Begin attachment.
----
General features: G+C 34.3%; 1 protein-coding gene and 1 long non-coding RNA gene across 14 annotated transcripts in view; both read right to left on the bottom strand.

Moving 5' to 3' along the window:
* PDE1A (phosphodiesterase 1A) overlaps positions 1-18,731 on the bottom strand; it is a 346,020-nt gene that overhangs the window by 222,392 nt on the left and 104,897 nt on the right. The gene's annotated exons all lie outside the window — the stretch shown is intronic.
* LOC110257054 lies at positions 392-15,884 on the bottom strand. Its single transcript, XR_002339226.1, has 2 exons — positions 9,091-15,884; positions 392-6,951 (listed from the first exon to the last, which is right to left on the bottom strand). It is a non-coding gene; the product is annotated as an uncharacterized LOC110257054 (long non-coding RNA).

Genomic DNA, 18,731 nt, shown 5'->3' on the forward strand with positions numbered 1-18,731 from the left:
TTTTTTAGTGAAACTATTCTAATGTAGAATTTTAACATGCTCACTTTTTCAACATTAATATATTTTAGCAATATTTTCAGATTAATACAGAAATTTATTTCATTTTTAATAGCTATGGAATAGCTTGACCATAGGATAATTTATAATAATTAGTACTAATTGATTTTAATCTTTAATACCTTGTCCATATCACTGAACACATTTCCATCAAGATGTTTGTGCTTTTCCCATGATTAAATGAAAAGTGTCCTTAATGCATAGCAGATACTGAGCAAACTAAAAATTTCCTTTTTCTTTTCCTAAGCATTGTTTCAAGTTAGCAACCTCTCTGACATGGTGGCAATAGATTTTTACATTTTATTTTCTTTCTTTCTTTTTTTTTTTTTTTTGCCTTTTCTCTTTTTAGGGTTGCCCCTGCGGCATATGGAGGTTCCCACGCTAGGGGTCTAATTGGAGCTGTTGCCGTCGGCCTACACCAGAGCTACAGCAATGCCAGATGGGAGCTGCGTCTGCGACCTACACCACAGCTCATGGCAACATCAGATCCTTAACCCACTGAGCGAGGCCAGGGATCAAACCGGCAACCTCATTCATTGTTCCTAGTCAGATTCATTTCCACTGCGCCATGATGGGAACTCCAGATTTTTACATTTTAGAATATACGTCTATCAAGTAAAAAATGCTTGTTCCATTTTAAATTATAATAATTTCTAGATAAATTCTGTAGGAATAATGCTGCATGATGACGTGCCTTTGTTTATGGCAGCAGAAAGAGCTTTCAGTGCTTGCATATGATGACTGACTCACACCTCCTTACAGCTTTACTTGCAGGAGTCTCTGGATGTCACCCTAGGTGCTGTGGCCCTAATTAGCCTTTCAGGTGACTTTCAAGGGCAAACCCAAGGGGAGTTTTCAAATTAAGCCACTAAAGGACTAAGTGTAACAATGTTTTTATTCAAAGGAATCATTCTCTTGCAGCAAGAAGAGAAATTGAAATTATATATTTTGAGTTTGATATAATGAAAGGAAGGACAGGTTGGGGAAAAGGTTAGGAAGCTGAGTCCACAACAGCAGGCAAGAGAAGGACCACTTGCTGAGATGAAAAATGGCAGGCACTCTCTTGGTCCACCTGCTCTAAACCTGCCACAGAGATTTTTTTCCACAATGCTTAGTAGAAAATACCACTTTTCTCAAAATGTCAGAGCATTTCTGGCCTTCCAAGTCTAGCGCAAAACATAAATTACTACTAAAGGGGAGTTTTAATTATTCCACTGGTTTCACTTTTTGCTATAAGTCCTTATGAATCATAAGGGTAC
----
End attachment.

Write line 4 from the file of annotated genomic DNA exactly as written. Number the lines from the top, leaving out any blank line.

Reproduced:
* LOC110257054 lies at positions 392-15,884 on the bottom strand. Its single transcript, XR_002339226.1, has 2 exons — positions 9,091-15,884; positions 392-6,951 (listed from the first exon to the last, which is right to left on the bottom strand). It is a non-coding gene; the product is annotated as an uncharacterized LOC110257054 (long non-coding RNA).